Fifty years ago the white-crested waves of the Aral Sea broke over the top of the bluff I am standing on. Today there is not a single drop of water here. This place is called the graveyard of ships, where skeletal vessels marooned on sand dunes wait for a sea that will never return. The rusting hulks of twelve ships covered in chalk graffiti are the remains of what was once a thriving maritime and fishing industry in the now-defunct port of Moynaq, which lies in the northwestern corner of Uzbekistan. I climb down from the bluff to examine the ship corpses. The air is heavy and stultified; I feel so light-headed that I lean against the sun-baked metal for support. Looking up at the wall several meters above me, I imagine the weight of the water-that-was pressing down upon me.
The Aral Sea once had a surface area of around 67,500 square kilometers – about twice the size of Belgium – and was the world’s fourth largest inland body of water after the Caspian Sea in Asia, Lake Superior in North America, and Lake Victoria in Africa. Its cobalt expanse straddled Uzbekistan to the south and Kazakhstan to the north, and was fed by the majestic Amu Darya and Syr Darya rivers. But in the 1960s, after the Soviet state built a sprawling network of irrigation canals siphoning water from the rivers into the region’s ever-thirsty cotton fields, the sea began to shrink and retreat from its shores.
I walk along the town’s one road, a dusty and seemingly infinite stretch of tarmac. The ship cemetery lies at one end and a dilapidated fish cannery at the other, bookending the town’s decline. This factory used to send 22 million cans of pike, perch and other fish all over the Soviet Union every year. Now, its buildings are carcasses split open to the elements, rotting in the unrelenting heat. The cloudless sky glimmers azure through gashes in the bricks, and children scrabble for treasure among discarded bits of cardboard and plastic.
At the gates, a tall, gaunt man with deep lines on his face offers to show me around. He tells me he worked here for 30 years, tending the furnaces where the fish were cooked, until the factory was shut down in 1991. He points out where the refrigeration unit stood, the building where the fish were skinned and de-boned, and the canteen where the workers ate together.
But to see the Aral I must leave the dried-up port of Moynaq and head due north, towards Uzbekistan’s border with Kazakhstan.
Driving towards Moynaq earlier that day, along a raised strip of land and over a bridge, I could see how the port once sat on an isthmus. In bold red letters a sign declared MOYNAQ, and two undulating lines – white above blue – described the regular waves of a child’s drawing beneath the port’s name. Now, almost three hours away from Moynaq, the GPS clipped to the dashboard of our jeep shows a splotch of cornflower blue at the top of its screen. My driver says we’re getting close, but all I’ve seen are electricity pylons and sparse clumps of spiky green bush poking through the cracked earth. Occasionally a sudden gust of wind picks up fistfuls of sand, salt, and dust and flings them at the windshield, engulfing us in a murky cloud.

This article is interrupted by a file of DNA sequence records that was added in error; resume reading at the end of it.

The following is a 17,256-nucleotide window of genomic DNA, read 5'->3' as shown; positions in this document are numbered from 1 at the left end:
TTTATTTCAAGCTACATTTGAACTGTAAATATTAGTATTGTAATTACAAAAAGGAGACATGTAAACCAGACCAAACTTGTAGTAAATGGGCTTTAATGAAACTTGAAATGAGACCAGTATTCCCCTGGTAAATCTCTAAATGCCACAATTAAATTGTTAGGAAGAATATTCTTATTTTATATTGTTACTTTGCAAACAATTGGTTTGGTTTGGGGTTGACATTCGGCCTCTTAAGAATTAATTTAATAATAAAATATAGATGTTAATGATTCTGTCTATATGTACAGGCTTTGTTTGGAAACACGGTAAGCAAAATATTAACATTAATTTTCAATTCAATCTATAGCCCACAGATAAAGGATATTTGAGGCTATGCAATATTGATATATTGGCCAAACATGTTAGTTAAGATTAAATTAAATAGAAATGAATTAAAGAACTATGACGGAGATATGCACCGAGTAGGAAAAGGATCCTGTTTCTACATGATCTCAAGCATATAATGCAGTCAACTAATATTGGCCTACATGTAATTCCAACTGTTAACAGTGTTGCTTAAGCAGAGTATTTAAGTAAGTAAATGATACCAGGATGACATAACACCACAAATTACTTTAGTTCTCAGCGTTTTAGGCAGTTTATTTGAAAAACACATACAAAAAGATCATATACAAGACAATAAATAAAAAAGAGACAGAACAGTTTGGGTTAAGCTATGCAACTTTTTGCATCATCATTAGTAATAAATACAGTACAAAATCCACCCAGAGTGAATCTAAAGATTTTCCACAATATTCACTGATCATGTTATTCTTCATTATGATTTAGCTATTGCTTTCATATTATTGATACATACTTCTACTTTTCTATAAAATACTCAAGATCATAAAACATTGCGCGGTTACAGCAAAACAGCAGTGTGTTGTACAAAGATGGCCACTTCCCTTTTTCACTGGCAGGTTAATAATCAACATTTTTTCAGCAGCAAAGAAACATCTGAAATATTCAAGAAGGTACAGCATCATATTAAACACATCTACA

The off-white of the sky melds with the off-white of the salt-encrusted land, blurring the line where earth leaves off and air begins, until a huge grey landmass – the Ustyurt Plateau – looms ahead of us. We snake up its sheer side along a rutted track, leaning sharply into the road’s narrow turns. As we round the final bend and drive on to the flat top of the plateau, the Aral Sea suddenly appears – an intense slick of cerulean brush-stroked across the horizon. From here it looks static and unreal, almost too vivid. And stretching before the sea is a lumpy, lunar landscape, where dunes that once dwelled below the waves have been left naked and exposed.
The beach is deserted. Just the rusty bed of a large ship lies stranded at the edge of the water, where the sand, salt and crushed shells give way to thick, black mud. I wade into the waves, each step an effort to extract myself from the sucking, sliminess underfoot. But once the tepid water reaches mid-thigh, I lie back and watch my mud-spattered feet emerge in front of me, the sea’s now-elevated salt content effortlessly keeping me afloat. There are no fish, plants or any other living things visible in the water.
Later that evening, after we set up camp on an area of high ground overlooking the sea, my driver and I share a meal of demleme – a stew of carrots, potatoes and lettuce – and down a few vodkas. “It’s medicinal,” he tells me. “For clearing the dust from your lungs.” The sun sinks languidly below the horizon, tingeing the Aral pink around the edges, and then in its place, a full orange moon appears, trailing a chain of reflected moons across the flat, inky water. We raise our glasses: “Long live the Aral!”